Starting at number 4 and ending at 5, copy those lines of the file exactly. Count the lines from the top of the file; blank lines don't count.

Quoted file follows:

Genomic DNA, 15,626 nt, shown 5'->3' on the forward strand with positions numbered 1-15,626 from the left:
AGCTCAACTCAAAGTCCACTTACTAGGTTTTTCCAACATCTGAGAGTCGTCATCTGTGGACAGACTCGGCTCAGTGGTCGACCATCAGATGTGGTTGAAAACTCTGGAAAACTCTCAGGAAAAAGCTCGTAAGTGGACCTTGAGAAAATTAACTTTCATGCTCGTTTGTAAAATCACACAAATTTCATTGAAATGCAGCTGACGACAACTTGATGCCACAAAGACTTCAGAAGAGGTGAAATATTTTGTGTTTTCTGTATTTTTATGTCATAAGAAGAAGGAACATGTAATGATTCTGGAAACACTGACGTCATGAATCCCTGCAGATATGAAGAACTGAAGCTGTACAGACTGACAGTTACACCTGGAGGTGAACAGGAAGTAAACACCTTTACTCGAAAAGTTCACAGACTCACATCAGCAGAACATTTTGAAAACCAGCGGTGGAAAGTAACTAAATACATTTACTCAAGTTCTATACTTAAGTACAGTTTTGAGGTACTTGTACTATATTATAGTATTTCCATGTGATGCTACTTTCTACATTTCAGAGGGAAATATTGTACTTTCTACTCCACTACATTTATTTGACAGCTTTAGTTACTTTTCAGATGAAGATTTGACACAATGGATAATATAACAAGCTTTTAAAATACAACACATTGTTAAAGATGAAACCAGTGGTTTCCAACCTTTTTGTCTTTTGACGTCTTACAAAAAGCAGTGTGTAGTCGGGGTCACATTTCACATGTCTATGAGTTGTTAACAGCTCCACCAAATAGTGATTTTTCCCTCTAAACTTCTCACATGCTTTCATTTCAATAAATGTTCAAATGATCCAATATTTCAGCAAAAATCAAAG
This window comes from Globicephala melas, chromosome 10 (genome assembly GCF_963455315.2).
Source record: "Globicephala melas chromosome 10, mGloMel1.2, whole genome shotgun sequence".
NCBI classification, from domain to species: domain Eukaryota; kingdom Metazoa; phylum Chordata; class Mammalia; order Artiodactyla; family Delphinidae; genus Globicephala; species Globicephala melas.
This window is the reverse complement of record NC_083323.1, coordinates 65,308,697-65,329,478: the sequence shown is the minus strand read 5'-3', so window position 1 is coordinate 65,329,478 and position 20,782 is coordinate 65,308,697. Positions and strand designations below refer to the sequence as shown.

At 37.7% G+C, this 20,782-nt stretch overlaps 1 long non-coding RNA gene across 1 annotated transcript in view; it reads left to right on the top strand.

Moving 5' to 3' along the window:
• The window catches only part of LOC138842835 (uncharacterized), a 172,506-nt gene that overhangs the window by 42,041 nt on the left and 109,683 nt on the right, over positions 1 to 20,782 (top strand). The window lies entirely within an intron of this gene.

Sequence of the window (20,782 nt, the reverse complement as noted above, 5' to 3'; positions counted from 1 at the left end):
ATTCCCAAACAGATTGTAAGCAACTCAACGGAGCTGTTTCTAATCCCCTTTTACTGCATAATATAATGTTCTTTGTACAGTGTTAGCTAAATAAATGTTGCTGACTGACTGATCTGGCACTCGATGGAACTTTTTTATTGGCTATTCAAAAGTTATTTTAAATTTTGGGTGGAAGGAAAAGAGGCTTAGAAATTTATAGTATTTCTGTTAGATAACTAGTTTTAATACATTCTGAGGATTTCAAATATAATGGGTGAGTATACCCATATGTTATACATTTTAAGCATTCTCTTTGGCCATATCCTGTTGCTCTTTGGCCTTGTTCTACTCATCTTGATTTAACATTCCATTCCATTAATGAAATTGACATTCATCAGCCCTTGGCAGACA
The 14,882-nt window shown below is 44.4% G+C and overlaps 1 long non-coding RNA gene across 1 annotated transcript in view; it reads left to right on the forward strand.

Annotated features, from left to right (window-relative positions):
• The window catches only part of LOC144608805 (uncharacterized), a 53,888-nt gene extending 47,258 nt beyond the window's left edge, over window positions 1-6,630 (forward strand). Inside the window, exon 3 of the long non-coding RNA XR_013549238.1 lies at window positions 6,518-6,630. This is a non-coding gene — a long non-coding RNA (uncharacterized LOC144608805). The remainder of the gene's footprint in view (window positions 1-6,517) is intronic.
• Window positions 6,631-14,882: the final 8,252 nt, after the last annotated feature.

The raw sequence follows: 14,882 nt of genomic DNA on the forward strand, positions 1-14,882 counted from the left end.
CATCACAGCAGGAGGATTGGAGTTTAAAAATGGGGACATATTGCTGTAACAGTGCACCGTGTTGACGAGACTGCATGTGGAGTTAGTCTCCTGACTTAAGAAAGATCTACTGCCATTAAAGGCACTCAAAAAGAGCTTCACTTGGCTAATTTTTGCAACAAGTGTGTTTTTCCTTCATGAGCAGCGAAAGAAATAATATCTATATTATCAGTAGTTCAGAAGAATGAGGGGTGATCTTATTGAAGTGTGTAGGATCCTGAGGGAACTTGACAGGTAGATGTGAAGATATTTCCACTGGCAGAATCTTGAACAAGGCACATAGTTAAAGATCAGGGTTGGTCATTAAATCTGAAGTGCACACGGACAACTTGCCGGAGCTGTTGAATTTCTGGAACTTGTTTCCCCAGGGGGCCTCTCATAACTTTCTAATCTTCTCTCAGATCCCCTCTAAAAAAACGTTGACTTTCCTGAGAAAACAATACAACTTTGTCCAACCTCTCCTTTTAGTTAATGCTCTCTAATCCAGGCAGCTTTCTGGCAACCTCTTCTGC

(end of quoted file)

Source record: "Globicephala melas chromosome 10, mGloMel1.2, whole genome shotgun sequence".
NCBI classification, from domain to species: domain Eukaryota; kingdom Metazoa; phylum Chordata; class Mammalia; order Artiodactyla; family Delphinidae; genus Globicephala; species Globicephala melas.